Compassion fatigue may affect care providers, faculty member says

Adult caregivers must establish protective boundaries to avoid suffering from compassion fatigue, according to an assistant professor of social work and gerontology at Shippensburg University.

Dr. Dara Bourassa said compassion fatigue results when people work with others and listen to their traumas, causing them to experience post-traumatic stress disorder symptoms ranging from feeling scared to reoccurring nightmares. A caregiver who suffers from compassion fatigue may also experience mental, emotional and physical exhaustion from being in emotionally demanding situations, she said.

Bourassa will teach others how to avoid compassion fatigue during her presentation “Helping professionals and their susceptibility to compassion fatigue” at the Franklin County Human Services Day in Chambersburg Oct. 21.

Bourassa’s interest was piqued on the subject when she was searching for a dissertation topic as part of her doctoral degree. After some initial research, she realized not only that there was a gap in the literature when it came to adult workers, but she had suffered compassion fatigue during her two years working as a hospital social worker.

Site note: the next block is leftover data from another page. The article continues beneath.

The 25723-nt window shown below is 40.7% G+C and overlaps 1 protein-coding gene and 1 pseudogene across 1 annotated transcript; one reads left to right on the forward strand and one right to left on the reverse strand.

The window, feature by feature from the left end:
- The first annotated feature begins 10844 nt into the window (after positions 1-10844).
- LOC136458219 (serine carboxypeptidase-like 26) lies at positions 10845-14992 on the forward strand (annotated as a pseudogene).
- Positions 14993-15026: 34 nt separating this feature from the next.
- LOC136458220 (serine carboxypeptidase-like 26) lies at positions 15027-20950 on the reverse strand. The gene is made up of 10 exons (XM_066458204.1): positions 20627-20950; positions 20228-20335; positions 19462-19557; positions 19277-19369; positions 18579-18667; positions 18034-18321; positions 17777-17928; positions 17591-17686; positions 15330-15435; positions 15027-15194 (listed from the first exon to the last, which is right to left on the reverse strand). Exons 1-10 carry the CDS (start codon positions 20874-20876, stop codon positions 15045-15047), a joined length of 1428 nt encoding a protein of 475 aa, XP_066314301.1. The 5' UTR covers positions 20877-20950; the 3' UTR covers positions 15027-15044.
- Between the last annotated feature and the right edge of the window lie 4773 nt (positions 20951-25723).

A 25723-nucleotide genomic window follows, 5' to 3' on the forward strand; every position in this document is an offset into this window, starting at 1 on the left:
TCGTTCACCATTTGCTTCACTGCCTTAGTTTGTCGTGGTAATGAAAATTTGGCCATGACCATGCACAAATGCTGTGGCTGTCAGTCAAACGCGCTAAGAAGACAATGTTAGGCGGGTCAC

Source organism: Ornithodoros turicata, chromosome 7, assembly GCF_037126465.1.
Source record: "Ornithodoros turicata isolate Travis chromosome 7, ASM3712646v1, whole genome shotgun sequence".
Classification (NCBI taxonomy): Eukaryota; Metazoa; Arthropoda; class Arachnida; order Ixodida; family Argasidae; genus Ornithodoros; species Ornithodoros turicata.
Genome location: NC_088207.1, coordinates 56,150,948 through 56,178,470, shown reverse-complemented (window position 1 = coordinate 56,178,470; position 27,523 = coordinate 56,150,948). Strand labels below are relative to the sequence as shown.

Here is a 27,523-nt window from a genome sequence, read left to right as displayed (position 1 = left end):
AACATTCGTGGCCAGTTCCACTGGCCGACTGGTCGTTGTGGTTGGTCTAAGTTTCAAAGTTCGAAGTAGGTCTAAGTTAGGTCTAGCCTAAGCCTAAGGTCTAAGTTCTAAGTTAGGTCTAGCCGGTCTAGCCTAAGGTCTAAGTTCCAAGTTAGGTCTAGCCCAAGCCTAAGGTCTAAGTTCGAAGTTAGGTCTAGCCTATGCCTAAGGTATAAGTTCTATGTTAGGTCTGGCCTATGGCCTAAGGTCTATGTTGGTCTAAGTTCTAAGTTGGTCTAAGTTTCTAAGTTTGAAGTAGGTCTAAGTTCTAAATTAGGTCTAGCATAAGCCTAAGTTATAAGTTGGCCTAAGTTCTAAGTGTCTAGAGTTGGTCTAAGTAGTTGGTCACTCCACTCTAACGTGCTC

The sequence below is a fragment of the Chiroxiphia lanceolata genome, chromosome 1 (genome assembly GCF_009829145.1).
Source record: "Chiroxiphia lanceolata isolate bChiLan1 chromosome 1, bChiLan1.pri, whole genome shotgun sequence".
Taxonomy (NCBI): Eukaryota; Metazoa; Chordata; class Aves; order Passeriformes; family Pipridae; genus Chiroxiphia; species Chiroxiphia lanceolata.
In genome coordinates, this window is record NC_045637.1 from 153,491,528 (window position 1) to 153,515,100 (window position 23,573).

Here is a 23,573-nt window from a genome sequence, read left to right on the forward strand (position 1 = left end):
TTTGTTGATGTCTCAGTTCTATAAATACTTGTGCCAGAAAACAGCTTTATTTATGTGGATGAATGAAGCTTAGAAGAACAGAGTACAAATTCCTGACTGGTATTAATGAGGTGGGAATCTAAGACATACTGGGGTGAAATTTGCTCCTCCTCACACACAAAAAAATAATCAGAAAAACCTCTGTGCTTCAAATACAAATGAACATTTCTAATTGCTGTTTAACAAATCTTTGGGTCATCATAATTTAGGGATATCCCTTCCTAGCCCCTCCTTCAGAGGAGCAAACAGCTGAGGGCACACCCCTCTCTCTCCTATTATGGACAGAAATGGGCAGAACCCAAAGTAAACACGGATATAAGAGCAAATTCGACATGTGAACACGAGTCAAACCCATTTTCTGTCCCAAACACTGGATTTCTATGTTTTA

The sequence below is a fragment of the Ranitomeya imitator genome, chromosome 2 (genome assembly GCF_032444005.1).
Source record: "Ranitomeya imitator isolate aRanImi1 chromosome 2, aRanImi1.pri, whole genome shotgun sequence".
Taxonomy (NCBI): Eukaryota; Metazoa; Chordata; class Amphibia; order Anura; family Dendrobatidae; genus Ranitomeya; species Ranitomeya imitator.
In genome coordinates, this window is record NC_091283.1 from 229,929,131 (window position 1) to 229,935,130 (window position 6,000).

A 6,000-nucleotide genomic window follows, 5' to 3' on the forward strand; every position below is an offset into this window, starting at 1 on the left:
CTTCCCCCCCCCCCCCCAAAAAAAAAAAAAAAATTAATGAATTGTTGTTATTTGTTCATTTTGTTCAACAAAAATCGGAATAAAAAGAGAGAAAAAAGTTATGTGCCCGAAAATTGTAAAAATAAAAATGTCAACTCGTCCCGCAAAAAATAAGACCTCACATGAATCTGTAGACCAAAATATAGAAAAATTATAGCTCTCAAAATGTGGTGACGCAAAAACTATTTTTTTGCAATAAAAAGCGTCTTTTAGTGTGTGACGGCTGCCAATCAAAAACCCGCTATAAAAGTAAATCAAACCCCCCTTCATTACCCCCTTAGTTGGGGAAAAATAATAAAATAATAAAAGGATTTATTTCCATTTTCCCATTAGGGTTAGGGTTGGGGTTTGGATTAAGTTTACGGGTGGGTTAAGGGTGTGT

She found a multitude of research about child protective service workers experiencing compassion fatigue, yet very little about adult protective service workers who protect the elderly from abuse. Bourassa hypothesized that if child protective service workers experience compassion fatigue then adult protective service workers must, too.

A qualitative study in which she interviewed nine adult protective service workers had surprising results. She learned her hypothesis was wrong as none of the nine had experienced compassion fatigue. However, “it turned the study in such a neat direction,” said Bourassa.

Bourassa learned that adult service workers developed boundaries to protect themselves, such as separating their work and home lives. “These service workers somehow developed boundaries to protect themselves from what they had heard. They listened, but they would go home or talk to a co-worker or do other things that essentially served as a protective mechanism.”

Bourassa teaches protective service workers how to protect themselves in her presentation, as well as provides more information on compassion fatigue, its symptoms and effects, a self-evaluation, and advice for protective service workers.

“Try and protect yourself. We want to help others, but we have to help ourselves, as well. An impaired worker does not help their clients. If you’re finding you are not practicing ethically you are doing a disservice to your clients. You’re not going to help anyone if you’re suffering,” said Bourassa.

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